Ekocycle 3D printer uses recycled plastic bottles as component in filament cartridges

Jul 02, 2014 by Bob Yirka report

Cubify has announced that it will be selling a $1199 printer later this year called the Ekocycle Cube 3D Printer—it will be using recycled PET plastic bottles as one component in its filament cartridges—a single cartridge will hold the equivalent of three 20oz. bottles, making up 25 percent of its content.

Entertainer Will.i.am, chief creative officer for 3DSystems, designer of the printer (in collaboration with Coca-Cola), is serving as a promoter to drum up support for the printer and for the creation of eco-friendly technology in general. In a supporting video he suggests that the path to creating eco-friendly technology products is though making the idea "cool" to consumers, which in theory should create demand for them. "Waste is only waste, if you waste it" he notes dryly. He's also at work creating designs for 25 accessories that can be printed with the cube. Initially, at least, the printer will be able to create objects with just four colors, natural, red, black and white. Objects created with the printer will be flexible, similar to that of plastic bottles. The printer exemplifies, the company claims, and innovative recycling. 3DSystems has also announced that it will be designing another printer in collaboration with Hershey's to print chocolates in interesting shapes.

With the reasonably low price, the Ekocycle Cube will be aimed at home users or hobbyists who may wish to create art, an iPhone case or whatever their imagination conjures. The cube comes with designs for guitar picks, rings, and many other items (for a total of 25), and can print objects as large as six by six by six inches and has a resolution of 70 microns. The used to make the cartridges will apparently come from a recycling partner.

This video is not supported by your browser at this time.

The design of the takes a cue from Star Trek's replicator, with a simple yet elegant cube design reminiscent of products from Apple. Objects are created in the open interior—a touch screen on the side features an intuitive user interface and there are just two buttons on the front, Print and Stop. Connectivity is via Wi-Fi and Bluetooth.

The Ekocycle Cube 3D Printer will be available for sale on the Cubify website sometime later this year.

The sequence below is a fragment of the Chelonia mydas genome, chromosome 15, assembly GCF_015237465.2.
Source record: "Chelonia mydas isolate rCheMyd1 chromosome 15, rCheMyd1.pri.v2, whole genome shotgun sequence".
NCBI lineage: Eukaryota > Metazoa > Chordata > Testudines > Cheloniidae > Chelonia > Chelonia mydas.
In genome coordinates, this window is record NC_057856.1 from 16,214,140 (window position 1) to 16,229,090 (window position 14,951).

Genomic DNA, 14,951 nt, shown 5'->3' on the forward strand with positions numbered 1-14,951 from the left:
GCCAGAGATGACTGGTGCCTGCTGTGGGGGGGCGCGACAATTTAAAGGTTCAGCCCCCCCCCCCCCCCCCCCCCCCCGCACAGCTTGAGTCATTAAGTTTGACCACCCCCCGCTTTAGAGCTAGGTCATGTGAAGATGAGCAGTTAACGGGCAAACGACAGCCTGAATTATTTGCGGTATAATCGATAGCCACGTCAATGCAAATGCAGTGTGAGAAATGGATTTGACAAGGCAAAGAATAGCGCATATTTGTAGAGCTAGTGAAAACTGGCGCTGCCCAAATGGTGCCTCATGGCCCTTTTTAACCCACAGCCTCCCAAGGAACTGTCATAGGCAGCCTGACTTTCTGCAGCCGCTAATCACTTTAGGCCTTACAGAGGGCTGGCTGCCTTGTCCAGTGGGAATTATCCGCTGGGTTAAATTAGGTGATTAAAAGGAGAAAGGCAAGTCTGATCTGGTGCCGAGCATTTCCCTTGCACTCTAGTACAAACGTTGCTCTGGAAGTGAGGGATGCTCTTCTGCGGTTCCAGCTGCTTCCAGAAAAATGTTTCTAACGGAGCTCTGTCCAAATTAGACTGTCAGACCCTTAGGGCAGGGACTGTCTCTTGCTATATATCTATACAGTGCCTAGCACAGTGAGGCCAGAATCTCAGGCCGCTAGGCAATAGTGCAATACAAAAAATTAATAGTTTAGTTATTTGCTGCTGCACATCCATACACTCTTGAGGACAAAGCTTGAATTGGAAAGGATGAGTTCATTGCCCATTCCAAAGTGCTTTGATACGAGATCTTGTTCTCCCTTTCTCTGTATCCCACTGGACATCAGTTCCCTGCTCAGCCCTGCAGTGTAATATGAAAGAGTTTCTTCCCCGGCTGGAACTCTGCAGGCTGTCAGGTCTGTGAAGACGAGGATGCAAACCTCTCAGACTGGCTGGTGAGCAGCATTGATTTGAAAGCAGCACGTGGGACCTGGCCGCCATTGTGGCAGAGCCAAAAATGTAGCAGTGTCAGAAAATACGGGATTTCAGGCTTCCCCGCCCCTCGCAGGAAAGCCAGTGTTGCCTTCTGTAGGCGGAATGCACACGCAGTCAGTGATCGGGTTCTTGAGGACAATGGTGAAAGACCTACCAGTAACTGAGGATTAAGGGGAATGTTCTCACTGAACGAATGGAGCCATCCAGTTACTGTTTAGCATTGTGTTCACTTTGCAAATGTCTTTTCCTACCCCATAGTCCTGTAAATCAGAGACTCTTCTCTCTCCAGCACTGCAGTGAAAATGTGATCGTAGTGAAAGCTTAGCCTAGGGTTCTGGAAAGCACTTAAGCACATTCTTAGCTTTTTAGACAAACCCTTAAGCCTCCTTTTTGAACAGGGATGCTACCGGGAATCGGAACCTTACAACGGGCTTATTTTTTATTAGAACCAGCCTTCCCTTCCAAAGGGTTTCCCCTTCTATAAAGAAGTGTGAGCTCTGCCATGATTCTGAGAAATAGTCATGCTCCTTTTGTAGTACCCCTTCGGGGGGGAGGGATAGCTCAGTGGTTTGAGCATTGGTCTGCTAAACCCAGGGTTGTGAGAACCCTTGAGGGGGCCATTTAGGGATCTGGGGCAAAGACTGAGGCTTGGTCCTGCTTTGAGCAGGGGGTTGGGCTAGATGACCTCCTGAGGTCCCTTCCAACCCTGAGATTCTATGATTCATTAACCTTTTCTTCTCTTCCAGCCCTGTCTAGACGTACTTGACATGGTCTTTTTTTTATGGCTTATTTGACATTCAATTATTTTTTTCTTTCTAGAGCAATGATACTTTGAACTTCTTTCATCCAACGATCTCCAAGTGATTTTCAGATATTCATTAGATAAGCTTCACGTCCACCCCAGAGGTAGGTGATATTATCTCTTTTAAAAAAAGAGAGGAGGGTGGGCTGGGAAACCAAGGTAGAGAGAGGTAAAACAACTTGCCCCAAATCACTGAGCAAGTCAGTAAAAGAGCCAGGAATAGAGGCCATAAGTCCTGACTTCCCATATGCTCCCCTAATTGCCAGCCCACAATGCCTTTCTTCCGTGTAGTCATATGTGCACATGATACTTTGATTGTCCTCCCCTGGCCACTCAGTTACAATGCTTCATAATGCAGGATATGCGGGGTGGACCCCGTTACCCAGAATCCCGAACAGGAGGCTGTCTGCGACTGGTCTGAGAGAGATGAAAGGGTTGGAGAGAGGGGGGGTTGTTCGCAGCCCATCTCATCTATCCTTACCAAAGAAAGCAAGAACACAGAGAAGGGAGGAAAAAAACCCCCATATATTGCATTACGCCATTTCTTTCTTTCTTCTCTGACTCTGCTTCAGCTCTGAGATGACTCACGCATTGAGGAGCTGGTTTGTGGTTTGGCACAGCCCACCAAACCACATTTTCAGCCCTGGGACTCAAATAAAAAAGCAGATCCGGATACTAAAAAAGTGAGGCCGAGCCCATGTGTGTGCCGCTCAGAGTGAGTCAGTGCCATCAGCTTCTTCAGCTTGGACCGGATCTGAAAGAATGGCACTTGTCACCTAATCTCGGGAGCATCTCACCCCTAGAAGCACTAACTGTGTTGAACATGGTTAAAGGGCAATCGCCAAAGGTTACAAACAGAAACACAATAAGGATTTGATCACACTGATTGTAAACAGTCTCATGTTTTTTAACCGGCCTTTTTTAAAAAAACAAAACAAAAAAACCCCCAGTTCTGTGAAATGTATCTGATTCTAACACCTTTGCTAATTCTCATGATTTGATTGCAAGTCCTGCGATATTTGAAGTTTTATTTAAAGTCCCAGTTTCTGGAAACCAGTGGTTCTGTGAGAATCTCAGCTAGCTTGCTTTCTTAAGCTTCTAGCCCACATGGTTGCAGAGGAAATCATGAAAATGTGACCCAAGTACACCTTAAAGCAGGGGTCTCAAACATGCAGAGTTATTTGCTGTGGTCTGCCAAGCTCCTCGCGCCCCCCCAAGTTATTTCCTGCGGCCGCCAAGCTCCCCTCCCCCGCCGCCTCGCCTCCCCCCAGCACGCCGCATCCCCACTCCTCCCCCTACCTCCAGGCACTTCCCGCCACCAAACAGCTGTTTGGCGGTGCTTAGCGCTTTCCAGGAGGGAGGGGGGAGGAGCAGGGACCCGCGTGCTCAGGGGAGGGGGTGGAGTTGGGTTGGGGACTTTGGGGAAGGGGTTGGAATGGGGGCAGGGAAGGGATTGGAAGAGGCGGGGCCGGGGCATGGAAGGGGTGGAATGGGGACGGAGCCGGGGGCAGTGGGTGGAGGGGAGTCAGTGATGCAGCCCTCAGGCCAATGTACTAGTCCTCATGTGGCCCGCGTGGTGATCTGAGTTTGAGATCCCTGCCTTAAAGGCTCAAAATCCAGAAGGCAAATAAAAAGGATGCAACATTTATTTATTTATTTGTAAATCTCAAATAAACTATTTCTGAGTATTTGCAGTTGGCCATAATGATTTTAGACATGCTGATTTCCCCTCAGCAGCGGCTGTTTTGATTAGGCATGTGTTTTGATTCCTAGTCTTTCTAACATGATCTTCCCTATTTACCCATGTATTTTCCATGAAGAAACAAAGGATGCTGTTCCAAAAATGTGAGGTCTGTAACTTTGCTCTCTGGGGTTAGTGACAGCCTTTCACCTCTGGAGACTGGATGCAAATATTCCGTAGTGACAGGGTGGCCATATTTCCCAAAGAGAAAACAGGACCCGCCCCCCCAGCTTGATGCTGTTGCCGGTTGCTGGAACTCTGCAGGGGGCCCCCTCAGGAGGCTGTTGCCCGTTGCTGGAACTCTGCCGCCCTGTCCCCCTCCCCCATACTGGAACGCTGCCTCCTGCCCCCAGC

Explore further: New Matter turns to crowdfunding for home 3D printing

More information: www.cubify.com/en/Ekocycle

add to favorites email to friend print save as pdf

Related Stories

New Matter turns to crowdfunding for home 3D printing

May 29, 2014

The New Matter MOD-t 3D printer which began its Indiegogo fundraising campaign on Wednesday is being offered at $299. The price of this eleven-pounder, compatible for home printing budgets, is not the only ...

Recommended for you

Hoverbike drone project for air transport takes off

Jul 24, 2014

What happens when you cross a helicopter with a motorbike? The crew at Malloy Aeronautics has been focused on a viable answer and has launched a crowdfunding campaign to support its Hoverbike project, "The ...

User comments : 4

Adjust slider to filter visible comments by rank

Display comments: newest first

Aloken
not rated yet Jul 02, 2014
So it can print with filament made from PET plastic bottles but can't make the filamet itself? That's pretty much the same as every homemade 3D printer with a hotbed, which is almost all of them.
ekim
4 / 5 (1) Jul 02, 2014
I'm pretty sure people will make their own filament.
http://www.wimp.c...gbottle/
rutilo_rojas
not rated yet Jul 03, 2014
I have some doubts about this project, hope somebody has an answer, I would like to know what's the composition of the filaments, is it PET? As is a hard material to extrude, or is the filament made of the PP from the caps? Also how is the process to recover the bottles and transform them into cartridges? Is the packaging of the printer or the cartridges also using recycled material? What exactly do they mean with this 25% post consumer recycled materials?
logan_d_williams
not rated yet Jul 06, 2014
meh - talk to me when I can put my own used pet bottles in one end and my printing project comes out the other.